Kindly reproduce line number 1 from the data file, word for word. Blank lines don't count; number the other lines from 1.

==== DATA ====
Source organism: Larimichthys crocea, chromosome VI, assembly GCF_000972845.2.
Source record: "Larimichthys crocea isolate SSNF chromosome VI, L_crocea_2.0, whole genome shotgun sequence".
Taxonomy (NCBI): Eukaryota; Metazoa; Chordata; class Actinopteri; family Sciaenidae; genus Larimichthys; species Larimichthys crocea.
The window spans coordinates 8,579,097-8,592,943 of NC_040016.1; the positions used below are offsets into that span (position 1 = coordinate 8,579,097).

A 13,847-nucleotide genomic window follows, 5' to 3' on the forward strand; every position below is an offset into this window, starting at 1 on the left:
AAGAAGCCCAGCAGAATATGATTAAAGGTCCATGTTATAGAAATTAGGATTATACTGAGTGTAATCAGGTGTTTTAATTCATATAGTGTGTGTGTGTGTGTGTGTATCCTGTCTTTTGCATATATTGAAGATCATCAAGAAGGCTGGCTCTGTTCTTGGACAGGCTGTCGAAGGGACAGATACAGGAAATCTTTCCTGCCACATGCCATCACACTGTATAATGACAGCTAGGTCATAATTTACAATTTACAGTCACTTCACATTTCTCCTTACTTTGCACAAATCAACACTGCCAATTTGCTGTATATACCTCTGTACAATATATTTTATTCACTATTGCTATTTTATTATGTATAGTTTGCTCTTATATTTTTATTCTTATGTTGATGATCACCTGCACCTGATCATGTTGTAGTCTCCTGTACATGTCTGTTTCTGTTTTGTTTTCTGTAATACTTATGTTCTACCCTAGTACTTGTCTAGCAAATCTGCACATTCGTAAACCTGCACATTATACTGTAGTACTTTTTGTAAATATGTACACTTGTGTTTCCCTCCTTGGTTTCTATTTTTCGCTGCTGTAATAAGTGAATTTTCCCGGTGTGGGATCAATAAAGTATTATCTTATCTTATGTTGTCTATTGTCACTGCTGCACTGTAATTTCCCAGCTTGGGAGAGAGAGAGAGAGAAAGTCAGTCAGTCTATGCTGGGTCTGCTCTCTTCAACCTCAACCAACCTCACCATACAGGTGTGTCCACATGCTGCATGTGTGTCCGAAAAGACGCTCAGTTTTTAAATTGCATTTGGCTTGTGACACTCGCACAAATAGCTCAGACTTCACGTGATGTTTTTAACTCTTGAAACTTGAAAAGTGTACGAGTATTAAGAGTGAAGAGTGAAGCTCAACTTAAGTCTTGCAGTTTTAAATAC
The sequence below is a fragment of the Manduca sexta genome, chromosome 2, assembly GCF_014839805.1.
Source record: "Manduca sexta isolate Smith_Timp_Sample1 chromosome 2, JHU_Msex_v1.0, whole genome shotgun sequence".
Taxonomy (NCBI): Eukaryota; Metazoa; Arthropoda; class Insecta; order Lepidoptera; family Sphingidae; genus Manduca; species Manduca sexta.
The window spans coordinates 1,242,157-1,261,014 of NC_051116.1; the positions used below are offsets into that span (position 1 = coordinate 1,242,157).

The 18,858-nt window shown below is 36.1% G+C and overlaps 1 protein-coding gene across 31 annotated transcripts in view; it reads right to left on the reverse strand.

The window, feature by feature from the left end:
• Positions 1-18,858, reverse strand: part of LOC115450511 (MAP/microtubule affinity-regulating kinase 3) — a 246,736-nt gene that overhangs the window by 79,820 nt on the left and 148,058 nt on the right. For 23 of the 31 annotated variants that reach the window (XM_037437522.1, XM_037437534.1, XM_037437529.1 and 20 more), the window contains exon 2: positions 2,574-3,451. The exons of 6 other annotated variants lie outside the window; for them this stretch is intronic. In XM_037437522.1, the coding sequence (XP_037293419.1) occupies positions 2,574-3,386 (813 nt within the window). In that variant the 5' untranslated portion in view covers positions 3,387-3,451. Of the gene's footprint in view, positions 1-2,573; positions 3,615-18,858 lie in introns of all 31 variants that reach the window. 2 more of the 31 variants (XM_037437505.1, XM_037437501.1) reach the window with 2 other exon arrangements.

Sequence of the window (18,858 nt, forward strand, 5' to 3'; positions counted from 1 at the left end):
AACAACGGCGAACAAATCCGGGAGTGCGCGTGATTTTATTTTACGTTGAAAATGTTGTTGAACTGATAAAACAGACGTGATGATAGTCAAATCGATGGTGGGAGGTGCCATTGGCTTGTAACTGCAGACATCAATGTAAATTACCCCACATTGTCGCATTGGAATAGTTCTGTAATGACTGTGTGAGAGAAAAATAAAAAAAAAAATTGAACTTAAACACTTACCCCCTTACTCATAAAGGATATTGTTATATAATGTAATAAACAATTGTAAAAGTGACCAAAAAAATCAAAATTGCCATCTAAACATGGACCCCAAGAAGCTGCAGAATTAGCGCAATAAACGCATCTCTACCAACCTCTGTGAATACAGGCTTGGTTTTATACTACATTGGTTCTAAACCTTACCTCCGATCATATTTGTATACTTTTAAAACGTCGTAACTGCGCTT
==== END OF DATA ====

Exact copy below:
Source organism: Larimichthys crocea, chromosome VI, assembly GCF_000972845.2.